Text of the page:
iOS, Android • If you’re not aware, there are two [actually three, you dolt -ed.] different Spiel des Jahres awards each year. One for a ‘family’ game that tends to be a little lighter than I prefer, and the other is the Kennerspiel des Jahres which awards more complex titles. Considering that my tastes run in the Vital Lacerda/Martin Wallace/18xx vein, these games tend to still be on the light side for me, but I still try to at least give them a go once or twice. Two years ago the award was won by Isle of Skye and it remains one of the few KSdJ winners that I’ve never played. In fact my only contact with the game came at Gen Con in 2016 when I was working the BGG Game Room and had people returning it to the library. As a rule I would be told two things about the game: it was great and the printing was really, really small and hard to read. Well, now Digidiced and Asmodee Digital have teamed up to bring it to digital and here’s hoping they blew up that text out so even old farts like me can read it.
Android, PC • The overall reaction when we heard that our overlords at Asmodee Digital were taking over Carcassonne was one of worry. After all, Carcassonne for iOS was the first “real” digital board game and is still one of the best you’ll find on the App Store. Why mess with a good thing? The worriers must all own Apple products, because once you leave the confusing confines of iTunes there’s not a real good version of Carcassonne for you to play anywhere. Sure, there was an Android version, but it couldn’t hold a candle to Coding Monkey’s magnum opus. Asmodee is hoping to fix that with a new version of Carcassonne releasing today for Android and PC.
iOS, Android, Kindle • While those of us in the US were spending Friday sleeping off hangovers, the rest of the world was still hard at work making things. One of those things is of interest to us, a digital port of the board game Metro from Queen Games. While it sells itself as a train-builder circa 1900, don’t be fooled. Metro is about as abstract a title as you can get and bears little resemblance to the Metro that currently runs under the streets of Paris. Still, if you like Tsuro but thought it was a bit too simple, Metro should be right up your alley.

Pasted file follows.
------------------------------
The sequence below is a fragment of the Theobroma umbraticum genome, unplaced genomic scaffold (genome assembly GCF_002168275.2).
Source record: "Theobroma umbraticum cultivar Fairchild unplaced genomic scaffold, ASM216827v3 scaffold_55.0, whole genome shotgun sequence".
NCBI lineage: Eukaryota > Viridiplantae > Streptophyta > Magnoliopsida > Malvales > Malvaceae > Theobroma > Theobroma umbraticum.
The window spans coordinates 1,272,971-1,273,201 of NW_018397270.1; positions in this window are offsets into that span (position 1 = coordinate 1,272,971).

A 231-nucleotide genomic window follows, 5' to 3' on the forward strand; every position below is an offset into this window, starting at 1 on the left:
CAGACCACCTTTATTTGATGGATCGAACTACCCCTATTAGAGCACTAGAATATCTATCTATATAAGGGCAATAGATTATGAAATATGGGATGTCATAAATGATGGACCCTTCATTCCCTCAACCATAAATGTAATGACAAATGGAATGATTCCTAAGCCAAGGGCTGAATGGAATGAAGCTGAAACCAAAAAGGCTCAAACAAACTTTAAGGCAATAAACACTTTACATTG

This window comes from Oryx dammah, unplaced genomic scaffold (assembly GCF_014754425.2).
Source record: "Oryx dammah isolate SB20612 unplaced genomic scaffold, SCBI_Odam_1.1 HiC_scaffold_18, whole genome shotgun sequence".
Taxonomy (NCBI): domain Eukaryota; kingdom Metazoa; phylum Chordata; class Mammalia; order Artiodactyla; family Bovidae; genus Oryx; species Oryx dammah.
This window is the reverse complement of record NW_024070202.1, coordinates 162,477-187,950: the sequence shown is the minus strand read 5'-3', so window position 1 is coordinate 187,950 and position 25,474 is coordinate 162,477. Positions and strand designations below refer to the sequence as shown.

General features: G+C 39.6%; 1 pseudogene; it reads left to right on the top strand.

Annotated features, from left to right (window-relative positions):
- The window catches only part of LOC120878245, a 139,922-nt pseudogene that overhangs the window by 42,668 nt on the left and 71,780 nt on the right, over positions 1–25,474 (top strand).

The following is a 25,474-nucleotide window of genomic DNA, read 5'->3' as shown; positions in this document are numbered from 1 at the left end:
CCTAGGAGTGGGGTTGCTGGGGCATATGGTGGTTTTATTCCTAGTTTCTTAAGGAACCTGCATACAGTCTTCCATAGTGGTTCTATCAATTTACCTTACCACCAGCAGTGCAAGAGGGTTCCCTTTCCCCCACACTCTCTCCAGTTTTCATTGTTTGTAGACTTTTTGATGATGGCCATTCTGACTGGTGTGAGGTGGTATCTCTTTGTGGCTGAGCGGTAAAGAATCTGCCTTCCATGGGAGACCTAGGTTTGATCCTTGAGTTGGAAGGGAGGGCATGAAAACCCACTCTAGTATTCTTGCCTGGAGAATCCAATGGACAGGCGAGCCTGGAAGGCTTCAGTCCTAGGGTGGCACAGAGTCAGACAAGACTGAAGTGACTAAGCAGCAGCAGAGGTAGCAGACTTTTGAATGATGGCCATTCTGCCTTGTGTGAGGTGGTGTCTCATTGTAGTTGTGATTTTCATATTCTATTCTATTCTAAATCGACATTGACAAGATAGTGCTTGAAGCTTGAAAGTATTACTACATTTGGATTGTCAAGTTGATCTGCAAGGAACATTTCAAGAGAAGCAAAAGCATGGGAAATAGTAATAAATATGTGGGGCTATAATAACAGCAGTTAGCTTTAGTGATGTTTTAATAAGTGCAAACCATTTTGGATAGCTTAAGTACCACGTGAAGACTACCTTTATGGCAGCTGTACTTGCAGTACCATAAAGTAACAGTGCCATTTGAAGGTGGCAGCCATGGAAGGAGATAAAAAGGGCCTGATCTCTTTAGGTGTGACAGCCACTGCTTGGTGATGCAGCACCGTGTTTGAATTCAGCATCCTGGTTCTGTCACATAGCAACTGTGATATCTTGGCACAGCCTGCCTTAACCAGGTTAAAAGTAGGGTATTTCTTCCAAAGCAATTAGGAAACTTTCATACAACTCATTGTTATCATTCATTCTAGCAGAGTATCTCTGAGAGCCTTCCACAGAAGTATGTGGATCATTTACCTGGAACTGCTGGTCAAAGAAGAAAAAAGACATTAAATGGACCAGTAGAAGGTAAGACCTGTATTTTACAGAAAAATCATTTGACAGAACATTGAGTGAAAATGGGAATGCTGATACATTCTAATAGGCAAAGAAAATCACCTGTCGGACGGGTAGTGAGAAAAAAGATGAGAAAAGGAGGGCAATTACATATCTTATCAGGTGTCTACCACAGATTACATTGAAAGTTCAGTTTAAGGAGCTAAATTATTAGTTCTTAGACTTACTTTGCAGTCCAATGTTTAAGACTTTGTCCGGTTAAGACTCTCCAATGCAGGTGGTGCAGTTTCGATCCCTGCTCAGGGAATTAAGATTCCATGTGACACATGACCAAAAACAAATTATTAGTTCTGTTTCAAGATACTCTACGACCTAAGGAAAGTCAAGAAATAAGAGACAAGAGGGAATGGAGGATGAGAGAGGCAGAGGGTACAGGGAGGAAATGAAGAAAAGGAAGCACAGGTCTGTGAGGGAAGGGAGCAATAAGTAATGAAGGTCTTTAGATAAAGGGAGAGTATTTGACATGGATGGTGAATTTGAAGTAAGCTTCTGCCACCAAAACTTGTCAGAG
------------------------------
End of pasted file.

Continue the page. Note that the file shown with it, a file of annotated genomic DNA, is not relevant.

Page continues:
iOS, Android, PC/Mac • For a bit it was looking as if Asmodee Digital was going to corner the entire digital board game market, pushing out more titles than anyone else could possibly manage. DIGIDICED doesn’t seem to be buying into that scenario, and has been just as active with releasing and announcing new board and card games for iOS, Android, and Steam. All but one of their titles, however, have been 2-player Uwe Rosenberg titles, so it’s hard to be surprised by any of their announcements unless, of course, they announce a non-Rosenberg, non-two-player game, which is what happened last night. Their next title will be Isle of Skye, and it’s coming in early 2018.
Tabletop • While board gaming is still a fairly small niche of the hobby world, it’s made up of many smaller niches. Many of those I’ve dabbled in: war games, miniatures, 18xx, smelling like you haven’t showered in three weeks. One group I’ve never participated deals with something called Print-and-Play. These are the crazy people [I only say this because a good friend is one of these people and he’s only slightly not crazy -ed.] who spend a lot of time to handcraft beautiful copies of games released for free and posted on sites like BGG. I haven’t even been one of the lazy ones who just print everything on regular paper and tape it together with Scotch tape. Nothing in this process interested me in until I helped design a Print-and-Play game of my own, and now I think they’re the greatest thing ever. Well, this game is, at least.
Android, PC • Last week the somewhat surprising news broke that Asmodee and Obsidian had joined forces, and that Asmodee would now be publishing Pathfinder Adventures for PC and mobile. The Asmodee surprises keep coming with this week revealing that they’re tackling one of the most beloved digital games out there: Carcassonne.
I’m generally not a big fan of abstract board games and, despite its attempt at theme, Lanterns: The Harvest Festival is an abstract game. That said, it’s a very pretty one and a game that looks like it would be perfect for chilling out on the couch in front of a fire. It’s pretty enough that I plan on giving it a go later today which is completely possible due to it being released this morning for both iOS Universal and Android.